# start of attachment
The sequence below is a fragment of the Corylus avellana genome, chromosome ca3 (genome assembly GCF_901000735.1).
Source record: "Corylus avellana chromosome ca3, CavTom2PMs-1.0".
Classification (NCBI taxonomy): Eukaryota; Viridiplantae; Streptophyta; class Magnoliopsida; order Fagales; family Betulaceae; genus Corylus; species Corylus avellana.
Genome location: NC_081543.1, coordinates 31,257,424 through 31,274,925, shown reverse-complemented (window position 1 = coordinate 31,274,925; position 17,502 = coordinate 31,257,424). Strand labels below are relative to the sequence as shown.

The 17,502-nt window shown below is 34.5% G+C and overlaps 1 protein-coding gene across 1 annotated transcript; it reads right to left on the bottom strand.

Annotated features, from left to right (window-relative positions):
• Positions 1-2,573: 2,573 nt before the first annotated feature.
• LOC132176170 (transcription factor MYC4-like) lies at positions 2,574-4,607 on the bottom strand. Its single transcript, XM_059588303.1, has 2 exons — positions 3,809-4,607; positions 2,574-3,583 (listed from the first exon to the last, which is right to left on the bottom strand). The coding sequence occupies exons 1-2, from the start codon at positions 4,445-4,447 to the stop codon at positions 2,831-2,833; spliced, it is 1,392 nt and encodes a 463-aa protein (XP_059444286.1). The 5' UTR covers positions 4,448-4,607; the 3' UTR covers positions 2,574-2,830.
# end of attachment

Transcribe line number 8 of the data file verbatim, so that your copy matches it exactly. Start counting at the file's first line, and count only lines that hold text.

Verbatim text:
• LOC132176170 (transcription factor MYC4-like) lies at positions 2,574-4,607 on the bottom strand. Its single transcript, XM_059588303.1, has 2 exons — positions 3,809-4,607; positions 2,574-3,583 (listed from the first exon to the last, which is right to left on the bottom strand). The coding sequence occupies exons 1-2, from the start codon at positions 4,445-4,447 to the stop codon at positions 2,831-2,833; spliced, it is 1,392 nt and encodes a 463-aa protein (XP_059444286.1). The 5' UTR covers positions 4,448-4,607; the 3' UTR covers positions 2,574-2,830.